1865 – American Civil War: The United States Congress passes the Thirteenth Amendment to the United States Constitution, abolishing slavery and submits it to the states for ratification.
The Thirteenth Amendment (Amendment XIII) to the United States Constitution abolished slavery and involuntary servitude, except as punishment for a crime. In Congress, it was passed by the Senate on April 8, 1864, and by the House on January 31, 1865. The amendment was ratified by the required number of states on December 6, 1865. On December 18, 1865, Secretary of State William H. Seward proclaimed its adoption. It was the first of the three Reconstruction Amendments adopted following the American Civil War.
Since the American Revolution, states had divided into states that allowed and states that prohibited slavery. Slavery had been tacitly enshrined in the original Constitution through provisions such as Article I, Section 2, Clause 3, commonly known as the Three-Fifths Compromise, which detailed how each slave state’s enslaved population would be factored into its total population count for the purposes of apportioning seats in the United States House of Representatives and direct taxes among the states. Though many slaves had been declared free by President Abraham Lincoln’s 1863 Emancipation Proclamation, their post-war status was uncertain. On April 8, 1864, the Senate passed an amendment to abolish slavery. After one unsuccessful vote and extensive legislative maneuvering by the Lincoln administration, the House followed suit on January 31, 1865. The measure was swiftly ratified by nearly all Northern states, along with a sufficient number of border and “reconstructed” Southern states, to cause it to be adopted before the end of the year.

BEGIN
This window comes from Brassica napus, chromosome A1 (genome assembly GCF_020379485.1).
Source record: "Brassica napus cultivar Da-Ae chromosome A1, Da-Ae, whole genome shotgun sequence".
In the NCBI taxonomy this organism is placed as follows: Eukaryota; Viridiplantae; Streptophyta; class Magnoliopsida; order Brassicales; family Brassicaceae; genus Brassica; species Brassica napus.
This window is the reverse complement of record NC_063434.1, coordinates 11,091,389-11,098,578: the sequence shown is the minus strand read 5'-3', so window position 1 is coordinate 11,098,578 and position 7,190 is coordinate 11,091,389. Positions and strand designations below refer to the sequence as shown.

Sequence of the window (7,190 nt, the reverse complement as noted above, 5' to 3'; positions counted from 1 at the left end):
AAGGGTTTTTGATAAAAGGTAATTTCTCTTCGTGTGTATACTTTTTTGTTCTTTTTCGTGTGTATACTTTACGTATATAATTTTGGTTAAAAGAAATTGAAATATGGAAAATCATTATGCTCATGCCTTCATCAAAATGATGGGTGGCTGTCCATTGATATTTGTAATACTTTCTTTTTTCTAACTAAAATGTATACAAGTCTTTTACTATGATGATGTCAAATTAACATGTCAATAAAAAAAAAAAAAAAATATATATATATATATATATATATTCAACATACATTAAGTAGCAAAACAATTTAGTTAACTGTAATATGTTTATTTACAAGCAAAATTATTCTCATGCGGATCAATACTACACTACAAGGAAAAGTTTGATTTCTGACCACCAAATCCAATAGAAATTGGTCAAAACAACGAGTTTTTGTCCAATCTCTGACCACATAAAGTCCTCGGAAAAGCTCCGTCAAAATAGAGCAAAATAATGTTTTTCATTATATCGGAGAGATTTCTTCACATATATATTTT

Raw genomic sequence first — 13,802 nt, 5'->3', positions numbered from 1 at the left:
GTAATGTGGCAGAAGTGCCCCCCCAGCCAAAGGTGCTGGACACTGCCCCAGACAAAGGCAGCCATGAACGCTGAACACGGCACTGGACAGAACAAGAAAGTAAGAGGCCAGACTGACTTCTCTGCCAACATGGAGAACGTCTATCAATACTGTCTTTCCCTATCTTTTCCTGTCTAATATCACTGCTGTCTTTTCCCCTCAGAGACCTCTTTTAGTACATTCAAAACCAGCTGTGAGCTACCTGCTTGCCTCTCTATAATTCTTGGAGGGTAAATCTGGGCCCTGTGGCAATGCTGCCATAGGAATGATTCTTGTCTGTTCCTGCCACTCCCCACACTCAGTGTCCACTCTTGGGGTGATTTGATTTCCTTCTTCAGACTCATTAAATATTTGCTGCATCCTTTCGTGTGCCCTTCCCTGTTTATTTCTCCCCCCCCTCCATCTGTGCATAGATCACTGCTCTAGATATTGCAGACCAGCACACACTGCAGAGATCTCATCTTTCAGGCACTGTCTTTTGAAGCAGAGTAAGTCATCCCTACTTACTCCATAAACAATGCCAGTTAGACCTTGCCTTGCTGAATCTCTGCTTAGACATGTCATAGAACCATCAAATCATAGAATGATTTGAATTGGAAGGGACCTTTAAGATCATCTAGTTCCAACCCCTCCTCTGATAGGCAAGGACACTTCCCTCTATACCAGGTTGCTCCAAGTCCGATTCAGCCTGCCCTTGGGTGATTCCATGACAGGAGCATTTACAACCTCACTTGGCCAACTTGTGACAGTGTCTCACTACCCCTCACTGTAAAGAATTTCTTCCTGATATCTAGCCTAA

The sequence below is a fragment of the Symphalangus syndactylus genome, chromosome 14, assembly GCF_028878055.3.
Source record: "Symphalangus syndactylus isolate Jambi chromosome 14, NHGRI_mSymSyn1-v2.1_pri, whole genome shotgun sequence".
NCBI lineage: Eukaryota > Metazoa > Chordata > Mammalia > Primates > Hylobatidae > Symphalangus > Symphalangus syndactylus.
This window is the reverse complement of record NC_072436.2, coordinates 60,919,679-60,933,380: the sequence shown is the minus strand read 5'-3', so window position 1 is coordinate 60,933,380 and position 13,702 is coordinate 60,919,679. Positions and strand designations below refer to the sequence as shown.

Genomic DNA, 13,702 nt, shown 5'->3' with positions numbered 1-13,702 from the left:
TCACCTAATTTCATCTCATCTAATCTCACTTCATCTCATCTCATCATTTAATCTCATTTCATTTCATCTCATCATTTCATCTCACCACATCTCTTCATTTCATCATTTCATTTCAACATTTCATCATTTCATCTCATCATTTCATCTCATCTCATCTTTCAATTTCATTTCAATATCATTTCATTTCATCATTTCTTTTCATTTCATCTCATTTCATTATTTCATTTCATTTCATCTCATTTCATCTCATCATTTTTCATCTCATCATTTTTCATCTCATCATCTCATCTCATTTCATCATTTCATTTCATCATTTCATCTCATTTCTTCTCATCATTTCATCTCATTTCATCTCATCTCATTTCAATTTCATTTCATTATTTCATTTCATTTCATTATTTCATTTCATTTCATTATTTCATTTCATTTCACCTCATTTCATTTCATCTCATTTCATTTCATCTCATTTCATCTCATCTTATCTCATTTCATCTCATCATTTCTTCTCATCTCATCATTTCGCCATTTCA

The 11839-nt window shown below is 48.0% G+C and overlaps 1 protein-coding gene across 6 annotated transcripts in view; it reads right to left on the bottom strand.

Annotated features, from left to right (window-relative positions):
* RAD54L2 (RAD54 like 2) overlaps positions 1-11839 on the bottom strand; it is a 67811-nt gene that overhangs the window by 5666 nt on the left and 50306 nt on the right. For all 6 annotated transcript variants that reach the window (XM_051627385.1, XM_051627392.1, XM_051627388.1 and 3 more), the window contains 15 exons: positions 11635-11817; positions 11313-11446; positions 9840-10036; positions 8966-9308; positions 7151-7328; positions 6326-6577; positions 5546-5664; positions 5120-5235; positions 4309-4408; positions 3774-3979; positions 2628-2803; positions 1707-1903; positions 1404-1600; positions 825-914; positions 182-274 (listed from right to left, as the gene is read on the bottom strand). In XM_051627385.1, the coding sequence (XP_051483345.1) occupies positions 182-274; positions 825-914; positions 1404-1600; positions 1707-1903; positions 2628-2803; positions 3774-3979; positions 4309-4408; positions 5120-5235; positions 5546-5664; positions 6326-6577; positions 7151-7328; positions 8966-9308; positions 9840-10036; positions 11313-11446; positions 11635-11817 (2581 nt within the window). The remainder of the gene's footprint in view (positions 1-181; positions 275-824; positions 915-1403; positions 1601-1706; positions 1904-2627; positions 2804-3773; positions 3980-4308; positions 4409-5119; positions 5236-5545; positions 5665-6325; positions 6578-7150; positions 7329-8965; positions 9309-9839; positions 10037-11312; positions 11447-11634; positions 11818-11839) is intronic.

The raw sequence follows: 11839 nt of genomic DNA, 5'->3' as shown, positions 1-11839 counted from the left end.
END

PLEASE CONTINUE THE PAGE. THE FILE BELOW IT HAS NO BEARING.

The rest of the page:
Though the amendment formally abolished slavery throughout the United States, factors such as Black Codes, white supremacist violence, and selective enforcement of statutes continued to subject some black Americans to involuntary labor, particularly in the South. In contrast to the other Reconstruction Amendments, the Thirteenth Amendment was rarely cited in later case law, but has been used to strike down peonage and some race-based discrimination as “badges and incidents of slavery”. The Thirteenth Amendment applies to the actions of private citizens, while the Fourteenth and Fifteenth Amendments apply only to state actors. The amendment also enables Congress to pass laws against sex trafficking and other modern forms of slavery.
1928 – Irma Wyman, American computer scientist and engineer is born.
Irma M. Wyman was an early computer engineer and the first woman to become vice president of Honeywell, Inc. She was a systems thinking tutor and was the first female CIO of Honeywell.
1958 – The first successful American satellite detects the Van Allen radiation belt.
Explorer 1 was the first satellite of the United States, launched as part of its participation in the International Geophysical Year. The mission followed the first two satellites the previous year; the Soviet Union’s Sputnik 1 and 2, beginning the Cold War Space Race between the two nations.